10 September 2022, UK: One of Britain’s pioneering farm AD plants is finding hybrid barley a useful dual-purpose option for either wholecrop or grain.
The farm business of Geo E Gittus and Sons, Symonds Farm near Bury St Edmunds, was one of the first in the country to install an anaerobic digestion (AD) plant, says farm manager, Steven Brummitt.
Ten years on, the 1.4 megawatt AD plant forms an integral part of farm operations, supplying green electricity not only to the farm but also to other local businesses, and with the digestate providing a valuable source of crop nutrition.
Steven says: “When the plant was first installed the wheat price was very poor. We also have outdoor pigs, and that was starting to become a difficult and unpredictable market, so AD was a way of diversifying.
“As well as supplying the farm, power from the plant supplies a business park owned by the farm, plus the Claas headquarters at Saxham. Anything extra goes to the national grid.”
Farming a total of 1,700 ha, a mixture of owned and contract-farmed land on mainly Hanslope clay soils with some medium loams, cropping comprises winter wheat, hybrid winter barley, spring barley, winter beans, forage maize and sugar beet.
Based on its potential to deliver high gas yields, forage maize provides the bulk of the feedstock for the AD plant, used at a rate of 70-72 tonnes of maize silage with 3 tonnes of chicken manure. But after trying various other feedstocks, including sugar beet pulp, sugar beet and forage rye, hybrid barley has become a useful buffer feedstock when needed, as an alternative to rye.
As well as providing a robust and competitive crop against the farm’s resistant black-grass population, Steven says hybrid barley provides flexibility to harvest for wholecrop, to top up the AD plant if maize stocks are low, or, as this year, to harvest it for grain if cereal prices are buoyant and maize stocks are high.
Up to 1,500 tonnes of hybrid barley wholecrop could be used in the AD plant with the farm’s 24,000 tonnes of maize silage per annum. Typically, hybrid barley yields 9 t/ha of grain when harvested mature on the farm or 30 t/ha fresh weight when harvested as wholecrop. A similar fresh weight yield is achieved with wholecrop rye, and 48 t/ha from the forage maize. Hybrid barley and rye for wholecrop are harvested at around 32-34% dry matter (DM).
Steven says: “The AD plant is fussy. It likes a set diet, just like a cow does. If you change the ration too much, the bugs in it get upset.
“We grow early-maturing maize varieties, aiming for a mid-September harvest ideally at 33-34% DM. If we have bad weather we could have issues achieving that, but in a normal year we generally harvest in good time.
“Sugar beet pulp also works in the plant, but the price has gone up. With sugar beet you have to wash and chop it before you put it in the plant and you can get stones in it, plus it has high growing costs.
“We can use forage rye but one year we had so much rye we had to combine some and put the grain in the AD plant because the market for grain was not there.
“We started growing hybrid barley six or seven years ago. Originally starting with Bazooka on small areas, we gradually grew more to replace the conventional winter barley, before going to all hybrid barley about three years ago. We now grow SY Thunderbolt and SY Kingsbarn. If we are short of maize feedstock we can forage it. If we have enough maize and the grain price is high we can combine it. It has taken the place of the rye.”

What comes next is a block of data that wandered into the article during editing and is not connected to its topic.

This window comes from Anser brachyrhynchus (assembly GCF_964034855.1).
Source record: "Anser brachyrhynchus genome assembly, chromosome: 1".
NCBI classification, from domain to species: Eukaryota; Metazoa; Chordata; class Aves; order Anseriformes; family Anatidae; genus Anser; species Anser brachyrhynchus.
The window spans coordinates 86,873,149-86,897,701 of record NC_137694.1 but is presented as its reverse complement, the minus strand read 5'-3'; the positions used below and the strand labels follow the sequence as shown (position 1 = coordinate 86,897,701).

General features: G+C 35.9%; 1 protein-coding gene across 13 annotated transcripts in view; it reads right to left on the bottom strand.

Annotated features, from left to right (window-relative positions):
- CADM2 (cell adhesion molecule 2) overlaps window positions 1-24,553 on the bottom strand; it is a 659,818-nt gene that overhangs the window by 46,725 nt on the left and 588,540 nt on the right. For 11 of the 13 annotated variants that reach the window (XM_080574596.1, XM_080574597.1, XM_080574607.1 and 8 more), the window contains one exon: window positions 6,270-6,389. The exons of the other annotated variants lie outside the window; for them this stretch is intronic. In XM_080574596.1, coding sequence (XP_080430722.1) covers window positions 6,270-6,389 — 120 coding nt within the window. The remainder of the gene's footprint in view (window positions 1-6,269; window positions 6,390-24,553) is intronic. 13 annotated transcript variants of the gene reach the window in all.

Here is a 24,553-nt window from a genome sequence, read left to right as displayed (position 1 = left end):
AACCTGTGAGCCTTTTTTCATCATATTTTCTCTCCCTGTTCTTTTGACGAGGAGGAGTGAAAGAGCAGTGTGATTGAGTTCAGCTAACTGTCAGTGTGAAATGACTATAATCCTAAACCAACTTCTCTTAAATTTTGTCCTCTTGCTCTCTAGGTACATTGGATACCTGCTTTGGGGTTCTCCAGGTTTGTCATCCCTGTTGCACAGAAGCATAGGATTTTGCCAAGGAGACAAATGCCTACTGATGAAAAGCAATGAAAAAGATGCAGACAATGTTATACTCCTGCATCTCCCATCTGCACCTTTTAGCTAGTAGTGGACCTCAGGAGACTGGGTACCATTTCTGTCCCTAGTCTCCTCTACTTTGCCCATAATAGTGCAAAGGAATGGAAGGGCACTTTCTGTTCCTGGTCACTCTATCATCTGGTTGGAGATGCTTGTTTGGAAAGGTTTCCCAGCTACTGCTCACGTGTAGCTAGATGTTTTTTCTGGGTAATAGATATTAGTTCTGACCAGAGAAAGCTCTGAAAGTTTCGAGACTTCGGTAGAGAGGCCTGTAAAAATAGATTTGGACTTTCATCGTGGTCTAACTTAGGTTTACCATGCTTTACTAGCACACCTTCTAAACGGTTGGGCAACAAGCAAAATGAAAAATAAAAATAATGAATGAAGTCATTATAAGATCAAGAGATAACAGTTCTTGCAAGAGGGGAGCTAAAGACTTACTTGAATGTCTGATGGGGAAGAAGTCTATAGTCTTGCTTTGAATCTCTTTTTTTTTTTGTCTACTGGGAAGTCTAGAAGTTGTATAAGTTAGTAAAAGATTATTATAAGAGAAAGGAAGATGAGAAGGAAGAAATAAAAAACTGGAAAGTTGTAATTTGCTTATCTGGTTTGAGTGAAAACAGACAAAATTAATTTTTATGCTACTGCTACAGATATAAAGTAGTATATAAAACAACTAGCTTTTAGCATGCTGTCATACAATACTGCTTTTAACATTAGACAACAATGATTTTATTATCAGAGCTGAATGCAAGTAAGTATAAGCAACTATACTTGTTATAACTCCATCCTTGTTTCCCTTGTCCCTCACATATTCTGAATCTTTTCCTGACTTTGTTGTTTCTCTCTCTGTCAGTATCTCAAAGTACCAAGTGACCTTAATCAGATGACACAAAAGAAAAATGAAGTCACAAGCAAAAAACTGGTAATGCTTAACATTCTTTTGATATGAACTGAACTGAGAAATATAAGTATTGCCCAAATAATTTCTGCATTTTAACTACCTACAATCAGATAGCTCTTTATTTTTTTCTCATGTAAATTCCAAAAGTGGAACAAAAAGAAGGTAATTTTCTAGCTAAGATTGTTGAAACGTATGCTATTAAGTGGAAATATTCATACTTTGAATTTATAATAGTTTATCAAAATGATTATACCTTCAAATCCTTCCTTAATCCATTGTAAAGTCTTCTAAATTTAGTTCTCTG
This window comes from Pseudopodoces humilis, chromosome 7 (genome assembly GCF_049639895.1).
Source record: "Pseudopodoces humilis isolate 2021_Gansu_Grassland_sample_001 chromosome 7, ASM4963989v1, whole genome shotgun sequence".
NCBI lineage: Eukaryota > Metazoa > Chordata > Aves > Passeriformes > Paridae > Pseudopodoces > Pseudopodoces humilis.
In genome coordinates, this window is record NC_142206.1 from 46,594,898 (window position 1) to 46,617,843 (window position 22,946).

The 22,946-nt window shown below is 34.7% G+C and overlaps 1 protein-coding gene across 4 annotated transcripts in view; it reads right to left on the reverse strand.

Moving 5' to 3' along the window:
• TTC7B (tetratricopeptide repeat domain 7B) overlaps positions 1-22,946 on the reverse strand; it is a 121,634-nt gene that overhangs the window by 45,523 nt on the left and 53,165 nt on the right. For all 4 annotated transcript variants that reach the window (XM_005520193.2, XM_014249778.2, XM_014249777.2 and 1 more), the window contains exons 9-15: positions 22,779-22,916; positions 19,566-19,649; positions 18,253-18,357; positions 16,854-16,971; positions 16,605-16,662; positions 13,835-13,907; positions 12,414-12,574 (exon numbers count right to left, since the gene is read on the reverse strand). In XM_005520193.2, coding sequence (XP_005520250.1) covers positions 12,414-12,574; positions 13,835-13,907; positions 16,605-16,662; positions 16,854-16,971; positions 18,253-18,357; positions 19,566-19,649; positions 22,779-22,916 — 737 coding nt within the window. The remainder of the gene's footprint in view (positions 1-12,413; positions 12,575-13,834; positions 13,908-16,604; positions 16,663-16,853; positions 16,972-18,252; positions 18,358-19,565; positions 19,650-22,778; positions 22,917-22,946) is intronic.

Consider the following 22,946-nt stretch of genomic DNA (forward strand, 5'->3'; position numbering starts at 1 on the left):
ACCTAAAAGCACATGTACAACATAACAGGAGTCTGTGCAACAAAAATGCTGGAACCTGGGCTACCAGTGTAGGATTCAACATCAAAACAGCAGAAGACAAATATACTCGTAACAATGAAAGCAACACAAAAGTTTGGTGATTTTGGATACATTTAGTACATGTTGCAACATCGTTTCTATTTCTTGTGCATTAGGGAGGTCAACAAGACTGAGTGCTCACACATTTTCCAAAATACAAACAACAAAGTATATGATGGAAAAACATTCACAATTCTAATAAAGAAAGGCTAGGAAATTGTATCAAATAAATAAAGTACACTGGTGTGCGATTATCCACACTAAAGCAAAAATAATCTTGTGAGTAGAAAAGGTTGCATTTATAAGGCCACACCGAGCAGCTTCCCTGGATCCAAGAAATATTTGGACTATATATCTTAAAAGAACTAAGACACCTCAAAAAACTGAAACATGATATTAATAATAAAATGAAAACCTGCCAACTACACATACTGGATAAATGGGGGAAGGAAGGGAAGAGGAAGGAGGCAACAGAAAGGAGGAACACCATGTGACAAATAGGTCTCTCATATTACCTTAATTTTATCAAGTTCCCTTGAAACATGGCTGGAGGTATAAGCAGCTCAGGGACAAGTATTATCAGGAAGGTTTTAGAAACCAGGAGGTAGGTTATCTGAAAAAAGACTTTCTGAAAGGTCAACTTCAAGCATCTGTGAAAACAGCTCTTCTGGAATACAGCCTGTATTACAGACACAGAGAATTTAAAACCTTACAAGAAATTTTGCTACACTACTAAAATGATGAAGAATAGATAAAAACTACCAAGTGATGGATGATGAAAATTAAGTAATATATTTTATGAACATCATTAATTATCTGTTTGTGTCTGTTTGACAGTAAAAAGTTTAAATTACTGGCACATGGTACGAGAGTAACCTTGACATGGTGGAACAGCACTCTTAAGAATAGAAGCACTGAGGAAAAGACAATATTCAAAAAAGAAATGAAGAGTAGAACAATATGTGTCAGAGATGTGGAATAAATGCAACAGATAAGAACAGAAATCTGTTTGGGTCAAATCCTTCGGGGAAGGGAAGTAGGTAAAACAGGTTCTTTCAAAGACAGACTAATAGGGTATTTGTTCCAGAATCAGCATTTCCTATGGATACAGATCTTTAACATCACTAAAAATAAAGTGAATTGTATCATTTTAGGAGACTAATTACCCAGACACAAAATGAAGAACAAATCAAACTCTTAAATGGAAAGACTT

With maize silage stocks high this year following a good 2021 harvest, and barley grain prices well into the £200s, Steven says all 180 ha of this year’s hybrid barley were earmarked for grain harvest some time ago. But as well as end use flexibility, he says hybrid barley also has agronomic appeal.
“In spring it gets away quicker than the conventional, which helps it suppress the black-grass. I also like the fact that we can drill it a bit later to give us time to prepare better stale seedbeds.
“We were drilling conventional barley around 20 September. With hybrid barley, although the first week of October is my preference, we have drilled it into the third week of October. It also seems to withstand the wetter winters better.”
Barley’s early grain harvest also provides an early entry for winter oilseed rape, says Steven, which is sometimes grown on the farm. “If the barley is being followed by winter oilseed rape we generally bale the straw. Otherwise we chop it to put the P and K back. All our P and K for cereals comes from manures, and maize removes a lot of P and K, so we want to put it back in the soil.”
Management-wise, Steven has found growing hybrid barley to be generally no different to conventional winter barley. Three splits of nitrogen are applied. He has found the first one applied in early February is key.
All crops on the farm also receive nutrients from the digestate, with solid digestate spread pre-cultivation in autumn and liquid applied in the spring. Combined together, these applications supply 15-20 kg N/ha, Steven reckons, allowing bagged N on the hybrid barley to be reduced down to about 180 kg/ha, the same total N also being previously applied to the hybrid rye.
“We are always looking at new crop options for the AD plant but currently we are happy. Hybrid barley fills a gap if we need it,” he says.
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